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mondhasen set me thinking over my last entry - how do folk add images to their entries? That is, how do you go about it, specifically? Do you upload to somewhere like imgur and add the URLs manually, or do you use LJ's rich text editor and let it take care of that? Or maybe a client app? Myself, I compose entries in a text editor, and add the URLs by hand. As for hosts, that's been imgur for a while, for general "images", and Flickr for my own photography. (Agh, I do hope Flickr's future remains assured, with Yahoo busily disintegrating. There are simply so many communities on Flickr! Hosting is comparatively trivial - getting people to establish communities is quite another matter, and seldom even touched upon in all the discussions I've read)

A Kickstarter to support: a David Bowie statue in Aylesbury Market Square, being the location he debuted Hunky Dory and Ziggy Stardust. They've secured the necessary permissions from the three councils involved, and even have a mask cast from his face, used in the filming of The Man Who Fell to Earth, so the likeness will be spot-on. The goal is £100,000, and they're at £17,505 after nine days, with 31 days to go. As far as they're aware, this will be the first David Bowie statue anywhere.

It doesn't matter if you're familiar with My Little Pony - this animation loop (as a GIF) is really quite nifty. ^_^ It's made of photos of fifteen carvings on eight pumpkins, each taking some seven hours to complete, with a total of 1000 photos taken before they narrowed the selection down. (h/t ungulata!) It's 3MB, so maybe best to wait if you're on a cellular piece of wet string.

I would be failing everyone were I to not highlight the trailer for Festival of the Spoken Nerd: Full Frontal Nerdity. ^_^ And you can buy the entire show, plus extras, DRM free, for a mere £τ.

I finally got to see Beyond Beyond, a Swedish animated feature, which I first encountered a couple years ago, but couldn't actually locate until recently. This was, unfortunately, with an autotranslated subtitles track, but nonetheless - I'd happily recommend it, if you might like a sort of modern fairy tale, animated, on a theme we'll all encounter sooner or later. The animation reminds me a little of Hoodwinked - they're perfectly aware they're not Pixar, and they're playing to that! It's quite a stylised look, but no less lovingly animated for that. It's available on iTunes, albeit with an English dub - but, with a cast including Cary Elwes and Patrick Warburton, that might actually be pretty good. ^_^

If you're sufficiently geekily inclined, here's a superb IEEE Spectrum article on the long path toward EUV lithography, which chip foundries expect to be crucial in going down to 7nm and smaller feature sizes in the next few years. It explains just how difficult progress has been - with the wavelengths involved being so much shorter than visible light, everything changes, with air being opaque, glass similarly, so lenses aren't an option, and even mirrors pose daunting challenges.

Just on the off-chance this'll show up in anybody else's searches on the topic: if you're having trouble with your Sennheiser headphones (the snappily named HD25-1 II, in my case, but it seems common across their range) exhibiting erratic loss of audio in one or both channels, fixed by nudging the cables around their entry point to the speakers, you may well not need to buy a replacement cable. Instead, try using some pliers to pull the connectors out, then plug them back in again. It seems the trouble is sometimes (often?) the pins making imperfect contact, not trouble with the cable. That's all but cured the problem here, though I have had to (literally) touch the right cable a couple times to restore perfect balance - otherwise, it's survived a normal cycle or two of being stuffed in the camera bag and taken out, and between rooms.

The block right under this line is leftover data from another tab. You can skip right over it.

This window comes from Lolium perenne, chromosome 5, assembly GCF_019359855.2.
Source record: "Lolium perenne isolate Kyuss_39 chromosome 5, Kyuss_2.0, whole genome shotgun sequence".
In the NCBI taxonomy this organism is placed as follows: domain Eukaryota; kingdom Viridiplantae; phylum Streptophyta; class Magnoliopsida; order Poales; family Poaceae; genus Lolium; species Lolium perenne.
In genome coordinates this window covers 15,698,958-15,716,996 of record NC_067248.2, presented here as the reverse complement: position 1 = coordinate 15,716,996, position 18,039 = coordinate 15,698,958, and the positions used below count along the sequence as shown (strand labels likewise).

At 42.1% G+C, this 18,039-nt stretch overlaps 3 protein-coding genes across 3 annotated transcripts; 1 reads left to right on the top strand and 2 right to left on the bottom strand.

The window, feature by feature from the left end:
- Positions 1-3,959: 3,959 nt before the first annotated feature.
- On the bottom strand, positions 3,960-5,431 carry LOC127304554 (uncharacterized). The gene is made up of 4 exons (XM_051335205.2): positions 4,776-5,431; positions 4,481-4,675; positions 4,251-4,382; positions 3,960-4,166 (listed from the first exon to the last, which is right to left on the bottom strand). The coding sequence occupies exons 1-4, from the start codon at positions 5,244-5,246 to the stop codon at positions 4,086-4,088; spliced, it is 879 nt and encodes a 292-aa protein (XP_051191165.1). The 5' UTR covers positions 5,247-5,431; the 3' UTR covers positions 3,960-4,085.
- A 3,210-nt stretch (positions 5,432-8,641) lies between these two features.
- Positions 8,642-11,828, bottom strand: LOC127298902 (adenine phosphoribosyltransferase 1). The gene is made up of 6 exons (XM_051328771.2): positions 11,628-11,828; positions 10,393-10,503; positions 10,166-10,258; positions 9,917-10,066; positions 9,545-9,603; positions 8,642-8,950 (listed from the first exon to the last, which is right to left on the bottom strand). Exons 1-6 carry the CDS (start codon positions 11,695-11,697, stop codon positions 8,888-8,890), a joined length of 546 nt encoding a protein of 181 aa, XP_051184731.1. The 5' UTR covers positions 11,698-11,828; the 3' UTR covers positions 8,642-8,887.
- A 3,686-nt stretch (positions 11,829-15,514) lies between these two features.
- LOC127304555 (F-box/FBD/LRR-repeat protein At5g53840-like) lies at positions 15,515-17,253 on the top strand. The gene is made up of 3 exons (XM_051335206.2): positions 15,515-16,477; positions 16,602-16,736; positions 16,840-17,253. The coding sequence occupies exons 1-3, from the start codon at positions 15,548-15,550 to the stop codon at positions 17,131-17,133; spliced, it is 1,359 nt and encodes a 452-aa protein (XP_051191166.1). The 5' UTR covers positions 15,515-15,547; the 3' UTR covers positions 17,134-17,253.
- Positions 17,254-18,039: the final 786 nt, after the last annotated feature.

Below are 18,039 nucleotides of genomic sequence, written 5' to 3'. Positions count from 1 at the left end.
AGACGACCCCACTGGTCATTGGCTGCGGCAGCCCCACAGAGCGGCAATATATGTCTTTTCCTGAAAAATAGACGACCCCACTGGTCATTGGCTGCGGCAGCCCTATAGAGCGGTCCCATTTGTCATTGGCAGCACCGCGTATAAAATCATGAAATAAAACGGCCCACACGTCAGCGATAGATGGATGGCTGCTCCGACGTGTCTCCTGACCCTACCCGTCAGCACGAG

Might anyone have a monitor recommendation? ^_^ I'm pondering getting a small monitor to accompany Hazel, doubling as extension desktop space and TV. The catch appears to be that I don't really have space for anything big, and seemingly all the manufacturers dump fairly horrid resolution panels into monitors smaller than 24" or so - at 19", it seems to be a surprising challenge to find much at HD, let alone higher, with many at 1600x900, others not even that. Thin and light would be very good, and a wide color gamut would also be welcome. 17" would be ideal, 19" might be workable.. 15" might even be better. Internal speakers would be welcome, and I'd sort of prefer 16:9 (16:10 even better), but 4:3 would be okay.

Furry artwork of the week: The Quiet Forest, by Noben. (SFW) Such a delightfully serene, warmhearted scene. ^_^ (I haven't included an excerpt, as I couldn't really find a good crop - it needs to be viewed in its entirety)

Game of the week for me has to be PinOut, from Mediocre Games, of Does Not Commute. ^_^ It's sort of a pinball game, distilled into the game's essence, applied to a game that couldn't exist in the physical world. It's a little like an endless runner, in that the table is infinitely tall - your job, of course, is to accurately hit the ball such that you manage to ascend. It's all conducted in a gorgeously vivid environment strongly reminiscent of TRON, with a soundtrack to match. It's free, with a single IAP adding the ability to resume from checkpoints. I'll pay for that happily - this is much too good to simply enjoy for free!

Interesting to see the same flight I took a few weeks ago (the same plane, I believe) recently diverted to Vancouver when several staff took ill with some suspected ventilation fault. The investigation's ongoing, so few details have emerged, but it seems there was no lasting harm caused to any crew or passengers.